How to Enjoy Holiday Sweets Without Ruining Your Teeth

Between the office candy jar and the holiday candy dish at home, it can be difficult to resist the temptation to sneak a few sweets now and then. Worrying about one’s waistline is a common concern during the holiday season, but what about the effect of all of those sweets on your teeth? Take a look at what the experts are saying:

“Sugar is indeed one of the leading causes of dental health problems, but holiday candy can also cause cosmetic problems for your teeth,” said Dr. Elliot Koschitzki of Long Island Implant and Cosmetic Dentistry. “After the holiday season, we tend to see an increase in the number of patients complaining of tooth sensitivity, chipped veneers, and chipped teeth,” added Dr. Nick Augenbaum.

Effects of candy on your oral health – and appearance

It’s customary to keep out a dish of hard candy during the holiday season, but exercise caution with these sweets. If you have dental veneers, biting down on hard candy may cause the veneers to develop chips or cracks. If this happens, you can expect to need replacement veneers. Biting down on hard candies can also cause the teeth themselves to develop chipped areas.

Any type of holiday candy that contains sugar is detrimental to the health of your teeth. The bacteria in your mouth feast on sugars and release acids as a byproduct. It’s these acids that wear away the tooth enamel. Eventually, worn enamel can lead to the development of painful tooth sensitivity and even yellowish discoloration.

Smart strategies for enjoying holiday candy

Of course, it isn’t exactly desirable for most people to abstain from their favorite sweets during the holidays. There are strategies you can use to reduce the risk of damaging your oral hygiene and aesthetic appeal of your smile. For starters, avoid biting on hard candies that can chip your teeth or veneers. Hard candies are undesirable for another reason: The length of time they stay in the mouth greatly encourages the proliferation of bacteria and their acidic byproducts. If you’re going to indulge in candy, enjoy your selections all at once instead of eating a candy at different times throughout the day. This minimizes the exposure of sugar to the teeth.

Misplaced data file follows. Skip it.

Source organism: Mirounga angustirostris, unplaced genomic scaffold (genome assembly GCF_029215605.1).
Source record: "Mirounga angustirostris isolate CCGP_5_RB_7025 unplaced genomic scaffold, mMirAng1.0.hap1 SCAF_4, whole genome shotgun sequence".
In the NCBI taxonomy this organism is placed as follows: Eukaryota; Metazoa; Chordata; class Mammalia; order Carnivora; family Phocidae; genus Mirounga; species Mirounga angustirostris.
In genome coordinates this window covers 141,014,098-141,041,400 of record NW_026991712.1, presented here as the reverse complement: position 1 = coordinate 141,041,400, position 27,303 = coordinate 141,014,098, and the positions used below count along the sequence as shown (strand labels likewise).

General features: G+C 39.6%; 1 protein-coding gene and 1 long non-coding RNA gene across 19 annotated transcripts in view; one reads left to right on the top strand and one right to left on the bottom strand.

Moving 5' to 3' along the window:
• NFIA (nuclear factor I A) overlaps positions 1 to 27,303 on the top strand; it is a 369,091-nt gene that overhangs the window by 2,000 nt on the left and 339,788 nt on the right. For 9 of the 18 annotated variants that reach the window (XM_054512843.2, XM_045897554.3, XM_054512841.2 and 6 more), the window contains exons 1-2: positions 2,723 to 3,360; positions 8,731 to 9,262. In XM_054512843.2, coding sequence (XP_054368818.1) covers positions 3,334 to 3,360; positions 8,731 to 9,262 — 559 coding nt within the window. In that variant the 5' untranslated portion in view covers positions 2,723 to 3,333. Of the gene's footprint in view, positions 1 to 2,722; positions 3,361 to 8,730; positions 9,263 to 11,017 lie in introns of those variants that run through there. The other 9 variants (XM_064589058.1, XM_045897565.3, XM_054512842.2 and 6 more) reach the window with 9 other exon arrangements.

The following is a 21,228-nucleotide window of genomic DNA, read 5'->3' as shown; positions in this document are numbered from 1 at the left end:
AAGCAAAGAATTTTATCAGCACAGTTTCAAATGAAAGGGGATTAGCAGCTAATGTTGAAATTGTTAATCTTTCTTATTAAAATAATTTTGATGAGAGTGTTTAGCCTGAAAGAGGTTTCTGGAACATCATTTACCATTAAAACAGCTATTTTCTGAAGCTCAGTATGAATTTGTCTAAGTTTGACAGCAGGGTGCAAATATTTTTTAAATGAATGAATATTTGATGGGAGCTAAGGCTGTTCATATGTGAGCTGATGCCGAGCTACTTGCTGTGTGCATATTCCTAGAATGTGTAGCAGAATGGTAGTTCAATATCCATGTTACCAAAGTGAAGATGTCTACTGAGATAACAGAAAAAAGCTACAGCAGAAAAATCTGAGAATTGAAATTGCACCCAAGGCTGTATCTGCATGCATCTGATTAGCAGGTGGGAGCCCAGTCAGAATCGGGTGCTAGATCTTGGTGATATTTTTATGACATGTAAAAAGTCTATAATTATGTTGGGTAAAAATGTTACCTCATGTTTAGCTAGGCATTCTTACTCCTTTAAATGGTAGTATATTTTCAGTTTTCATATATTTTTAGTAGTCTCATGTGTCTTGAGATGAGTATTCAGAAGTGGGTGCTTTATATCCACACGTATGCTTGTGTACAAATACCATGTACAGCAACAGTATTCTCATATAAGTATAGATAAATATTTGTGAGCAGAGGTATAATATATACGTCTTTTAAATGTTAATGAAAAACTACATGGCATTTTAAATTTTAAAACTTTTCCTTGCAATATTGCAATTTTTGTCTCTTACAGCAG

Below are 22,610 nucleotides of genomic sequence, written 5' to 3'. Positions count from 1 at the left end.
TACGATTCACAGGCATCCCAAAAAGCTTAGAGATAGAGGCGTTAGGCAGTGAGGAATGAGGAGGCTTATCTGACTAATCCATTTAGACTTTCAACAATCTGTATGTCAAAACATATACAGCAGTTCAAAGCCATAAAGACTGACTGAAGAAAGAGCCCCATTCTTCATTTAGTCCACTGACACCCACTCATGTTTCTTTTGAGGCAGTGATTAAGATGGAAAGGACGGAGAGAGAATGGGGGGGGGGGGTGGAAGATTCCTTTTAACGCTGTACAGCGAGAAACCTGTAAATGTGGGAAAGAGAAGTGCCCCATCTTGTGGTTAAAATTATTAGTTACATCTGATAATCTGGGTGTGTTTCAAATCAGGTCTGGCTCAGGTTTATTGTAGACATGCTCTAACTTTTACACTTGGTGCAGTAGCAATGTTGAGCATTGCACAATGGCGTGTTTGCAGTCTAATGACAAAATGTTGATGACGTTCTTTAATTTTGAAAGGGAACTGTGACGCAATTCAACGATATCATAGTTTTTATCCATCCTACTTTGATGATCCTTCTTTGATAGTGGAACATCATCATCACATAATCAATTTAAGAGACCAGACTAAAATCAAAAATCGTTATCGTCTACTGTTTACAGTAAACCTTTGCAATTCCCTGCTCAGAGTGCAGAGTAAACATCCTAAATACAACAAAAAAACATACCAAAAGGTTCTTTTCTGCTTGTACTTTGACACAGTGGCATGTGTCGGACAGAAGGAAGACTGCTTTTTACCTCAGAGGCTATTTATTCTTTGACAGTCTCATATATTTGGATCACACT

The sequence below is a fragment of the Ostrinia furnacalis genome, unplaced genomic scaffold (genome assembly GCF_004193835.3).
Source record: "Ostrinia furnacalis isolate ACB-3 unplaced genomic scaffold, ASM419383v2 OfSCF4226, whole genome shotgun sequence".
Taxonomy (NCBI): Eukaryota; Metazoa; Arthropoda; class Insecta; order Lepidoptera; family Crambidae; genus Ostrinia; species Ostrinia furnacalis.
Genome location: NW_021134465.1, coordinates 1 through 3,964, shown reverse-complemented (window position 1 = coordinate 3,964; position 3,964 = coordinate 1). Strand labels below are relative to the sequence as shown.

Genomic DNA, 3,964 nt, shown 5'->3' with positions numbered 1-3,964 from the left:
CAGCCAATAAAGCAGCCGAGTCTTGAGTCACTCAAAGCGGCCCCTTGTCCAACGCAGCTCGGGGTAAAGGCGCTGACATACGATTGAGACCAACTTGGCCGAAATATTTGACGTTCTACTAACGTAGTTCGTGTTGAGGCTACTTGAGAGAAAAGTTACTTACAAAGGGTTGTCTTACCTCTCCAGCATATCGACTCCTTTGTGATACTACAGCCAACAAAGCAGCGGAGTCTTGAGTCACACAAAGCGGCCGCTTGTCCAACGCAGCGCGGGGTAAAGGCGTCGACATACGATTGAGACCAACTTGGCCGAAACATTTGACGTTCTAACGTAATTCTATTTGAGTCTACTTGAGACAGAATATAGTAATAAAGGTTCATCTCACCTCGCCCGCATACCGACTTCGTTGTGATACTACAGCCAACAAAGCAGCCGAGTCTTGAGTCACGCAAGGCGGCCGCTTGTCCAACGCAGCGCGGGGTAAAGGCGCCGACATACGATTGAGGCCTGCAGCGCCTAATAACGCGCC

If you choose soft candies such as caramels or sticky candy like toffee, be aware that small pieces of the candy can easily lodge between the teeth. It’s best to thoroughly brush and floss after indulging.

Getting your smile ready for holiday parties

To look your best for your upcoming office parties and family get-togethers, consider booking a consult with Dr. Nick or Dr. Elliot at Long Island Implant and Cosmetic Dentistry. We provide personalized and rapid smile makeovers to brighten your pearly whites, repair chips, apply dental veneers, and fix all other imperfections so that you can enjoy the beautiful, brilliant smile you deserve. Our dental team also invites you to schedule a teeth cleaning after the holiday season to preserve your dental health. Call us today and be sure to ask us about our current special offers.

Resources:

  1. Colgate, Worst Candy for Teeth Around the Holidays, http://www.colgate.com/en/us/oc/oral-health/basics/threats-to-dental-health/article/worst-candy-for-teeth-around-the-holidays-1114
  2. Delta Dental, Stop Acid Erosion, https://www.deltadentalins.com/oral_health/acid_wear.html

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Jacky Gale

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